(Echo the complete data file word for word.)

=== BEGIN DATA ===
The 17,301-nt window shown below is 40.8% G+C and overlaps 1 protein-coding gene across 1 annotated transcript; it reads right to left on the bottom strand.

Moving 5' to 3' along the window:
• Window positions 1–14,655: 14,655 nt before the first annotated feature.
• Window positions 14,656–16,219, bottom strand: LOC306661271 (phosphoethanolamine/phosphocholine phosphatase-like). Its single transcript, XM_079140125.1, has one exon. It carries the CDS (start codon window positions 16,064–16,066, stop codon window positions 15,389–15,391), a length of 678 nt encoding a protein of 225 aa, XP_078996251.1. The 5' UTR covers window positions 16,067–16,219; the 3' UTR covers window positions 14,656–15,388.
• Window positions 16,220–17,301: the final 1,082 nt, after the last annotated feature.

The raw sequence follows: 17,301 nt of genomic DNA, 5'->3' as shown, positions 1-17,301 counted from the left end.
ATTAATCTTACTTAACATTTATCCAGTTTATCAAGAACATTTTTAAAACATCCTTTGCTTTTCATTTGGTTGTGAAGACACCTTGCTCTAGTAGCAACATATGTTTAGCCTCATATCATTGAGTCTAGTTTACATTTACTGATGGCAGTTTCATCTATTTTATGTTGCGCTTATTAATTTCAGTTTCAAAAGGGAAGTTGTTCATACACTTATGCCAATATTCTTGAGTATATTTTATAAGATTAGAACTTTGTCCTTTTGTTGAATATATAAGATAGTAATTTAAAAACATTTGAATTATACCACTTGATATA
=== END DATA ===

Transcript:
The 17,301-nt window shown below is 40.8% G+C and overlaps 1 protein-coding gene across 1 annotated transcript; it reads right to left on the bottom strand.

Moving 5' to 3' along the window:
• Window positions 1–14,655: 14,655 nt before the first annotated feature.
• Window positions 14,656–16,219, bottom strand: LOC306661271 (phosphoethanolamine/phosphocholine phosphatase-like). Its single transcript, XM_079140125.1, has one exon. It carries the CDS (start codon window positions 16,064–16,066, stop codon window positions 15,389–15,391), a length of 678 nt encoding a protein of 225 aa, XP_078996251.1. The 5' UTR covers window positions 16,067–16,219; the 3' UTR covers window positions 14,656–15,388.
• Window positions 16,220–17,301: the final 1,082 nt, after the last annotated feature.

The raw sequence follows: 17,301 nt of genomic DNA, 5'->3' as shown, positions 1-17,301 counted from the left end.
ATTAATCTTACTTAACATTTATCCAGTTTATCAAGAACATTTTTAAAACATCCTTTGCTTTTCATTTGGTTGTGAAGACACCTTGCTCTAGTAGCAACATATGTTTAGCCTCATATCATTGAGTCTAGTTTACATTTACTGATGGCAGTTTCATCTATTTTATGTTGCGCTTATTAATTTCAGTTTCAAAAGGGAAGTTGTTCATACACTTATGCCAATATTCTTGAGTATATTTTATAAGATTAGAACTTTGTCCTTTTGTTGAATATATAAGATAGTAATTTAAAAACATTTGAATTATACCACTTGATATA